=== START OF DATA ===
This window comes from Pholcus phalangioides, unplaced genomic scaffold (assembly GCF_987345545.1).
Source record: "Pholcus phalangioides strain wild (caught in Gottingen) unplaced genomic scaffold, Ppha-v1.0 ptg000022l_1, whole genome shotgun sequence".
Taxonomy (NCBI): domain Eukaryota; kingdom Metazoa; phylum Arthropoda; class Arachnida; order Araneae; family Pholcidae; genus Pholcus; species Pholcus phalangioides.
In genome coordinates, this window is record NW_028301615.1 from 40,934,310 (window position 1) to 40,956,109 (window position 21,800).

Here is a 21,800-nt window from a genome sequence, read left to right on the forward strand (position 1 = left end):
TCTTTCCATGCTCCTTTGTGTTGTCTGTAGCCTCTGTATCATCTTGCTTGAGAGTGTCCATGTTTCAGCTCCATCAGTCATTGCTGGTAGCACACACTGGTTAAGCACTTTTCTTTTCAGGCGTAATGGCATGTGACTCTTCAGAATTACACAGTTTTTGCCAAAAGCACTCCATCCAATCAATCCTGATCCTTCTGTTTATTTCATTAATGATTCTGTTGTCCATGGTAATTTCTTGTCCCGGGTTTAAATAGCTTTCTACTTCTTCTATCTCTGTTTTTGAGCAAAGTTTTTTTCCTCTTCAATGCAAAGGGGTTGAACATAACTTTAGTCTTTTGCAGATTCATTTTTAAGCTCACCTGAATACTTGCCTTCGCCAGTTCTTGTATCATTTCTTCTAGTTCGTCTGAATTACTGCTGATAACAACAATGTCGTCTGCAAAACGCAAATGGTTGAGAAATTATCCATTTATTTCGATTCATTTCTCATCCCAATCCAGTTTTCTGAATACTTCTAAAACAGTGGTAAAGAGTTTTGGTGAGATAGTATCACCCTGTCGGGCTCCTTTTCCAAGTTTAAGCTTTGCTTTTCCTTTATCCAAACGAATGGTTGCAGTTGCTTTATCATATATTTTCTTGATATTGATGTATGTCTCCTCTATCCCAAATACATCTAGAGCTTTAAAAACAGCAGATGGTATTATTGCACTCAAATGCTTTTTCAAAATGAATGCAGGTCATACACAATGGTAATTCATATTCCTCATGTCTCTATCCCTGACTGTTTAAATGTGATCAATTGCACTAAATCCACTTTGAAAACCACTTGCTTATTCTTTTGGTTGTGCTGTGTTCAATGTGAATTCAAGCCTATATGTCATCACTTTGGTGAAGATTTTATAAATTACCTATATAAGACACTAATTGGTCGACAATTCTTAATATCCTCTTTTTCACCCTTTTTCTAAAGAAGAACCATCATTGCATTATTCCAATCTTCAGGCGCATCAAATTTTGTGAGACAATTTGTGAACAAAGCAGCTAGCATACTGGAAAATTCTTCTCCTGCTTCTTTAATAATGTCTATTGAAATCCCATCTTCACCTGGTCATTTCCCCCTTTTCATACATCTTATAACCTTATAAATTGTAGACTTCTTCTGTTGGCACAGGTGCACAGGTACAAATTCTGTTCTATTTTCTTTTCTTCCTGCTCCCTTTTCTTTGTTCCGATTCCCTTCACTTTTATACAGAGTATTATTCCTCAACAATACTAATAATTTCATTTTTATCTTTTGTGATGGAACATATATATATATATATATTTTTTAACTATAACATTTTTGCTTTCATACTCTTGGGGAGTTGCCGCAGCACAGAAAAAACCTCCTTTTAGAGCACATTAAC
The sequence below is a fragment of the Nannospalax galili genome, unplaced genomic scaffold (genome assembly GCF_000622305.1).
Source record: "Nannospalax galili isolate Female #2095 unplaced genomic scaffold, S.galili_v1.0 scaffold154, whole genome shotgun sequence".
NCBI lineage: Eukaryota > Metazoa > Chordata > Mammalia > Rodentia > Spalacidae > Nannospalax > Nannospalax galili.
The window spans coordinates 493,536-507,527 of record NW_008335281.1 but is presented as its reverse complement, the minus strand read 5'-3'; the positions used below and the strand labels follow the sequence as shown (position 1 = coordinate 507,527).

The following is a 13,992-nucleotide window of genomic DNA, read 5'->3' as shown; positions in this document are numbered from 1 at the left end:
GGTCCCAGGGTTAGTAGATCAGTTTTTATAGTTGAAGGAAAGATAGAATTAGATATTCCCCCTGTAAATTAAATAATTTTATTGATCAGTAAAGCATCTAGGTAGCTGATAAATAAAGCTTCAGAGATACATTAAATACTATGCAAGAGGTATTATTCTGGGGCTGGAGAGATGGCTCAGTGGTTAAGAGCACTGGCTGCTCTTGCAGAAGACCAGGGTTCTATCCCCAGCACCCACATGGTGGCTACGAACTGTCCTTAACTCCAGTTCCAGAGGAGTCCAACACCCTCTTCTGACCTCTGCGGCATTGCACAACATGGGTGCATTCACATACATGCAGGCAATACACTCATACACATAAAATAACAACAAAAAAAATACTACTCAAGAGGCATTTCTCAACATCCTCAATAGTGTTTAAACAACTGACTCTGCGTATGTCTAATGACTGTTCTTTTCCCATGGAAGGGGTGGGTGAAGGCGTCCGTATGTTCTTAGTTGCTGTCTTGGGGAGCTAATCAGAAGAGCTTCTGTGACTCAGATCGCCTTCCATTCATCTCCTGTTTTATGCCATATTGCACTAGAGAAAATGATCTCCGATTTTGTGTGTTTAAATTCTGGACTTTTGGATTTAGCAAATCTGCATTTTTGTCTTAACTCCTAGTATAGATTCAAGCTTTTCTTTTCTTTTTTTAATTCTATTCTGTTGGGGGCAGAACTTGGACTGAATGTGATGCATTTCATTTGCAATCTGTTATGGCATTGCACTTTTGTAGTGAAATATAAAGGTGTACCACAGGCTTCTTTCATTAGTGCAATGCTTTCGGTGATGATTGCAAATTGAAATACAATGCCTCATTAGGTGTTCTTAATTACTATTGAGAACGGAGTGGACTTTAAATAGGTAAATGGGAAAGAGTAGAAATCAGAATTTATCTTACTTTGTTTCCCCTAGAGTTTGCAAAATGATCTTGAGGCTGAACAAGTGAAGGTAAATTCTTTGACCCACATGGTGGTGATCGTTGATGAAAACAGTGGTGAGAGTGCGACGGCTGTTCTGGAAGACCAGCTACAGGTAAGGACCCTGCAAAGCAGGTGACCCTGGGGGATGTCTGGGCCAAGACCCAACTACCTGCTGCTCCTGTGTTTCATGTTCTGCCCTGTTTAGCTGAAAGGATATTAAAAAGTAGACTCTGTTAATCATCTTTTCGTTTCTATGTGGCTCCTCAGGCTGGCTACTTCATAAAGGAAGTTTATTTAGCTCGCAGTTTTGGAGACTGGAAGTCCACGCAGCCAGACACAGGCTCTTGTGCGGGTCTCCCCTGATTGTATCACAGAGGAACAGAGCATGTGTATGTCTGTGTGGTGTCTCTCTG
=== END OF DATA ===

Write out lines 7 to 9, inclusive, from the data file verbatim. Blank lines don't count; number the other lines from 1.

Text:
The sequence below is a fragment of the Nannospalax galili genome, unplaced genomic scaffold (genome assembly GCF_000622305.1).
Source record: "Nannospalax galili isolate Female #2095 unplaced genomic scaffold, S.galili_v1.0 scaffold154, whole genome shotgun sequence".
NCBI lineage: Eukaryota > Metazoa > Chordata > Mammalia > Rodentia > Spalacidae > Nannospalax > Nannospalax galili.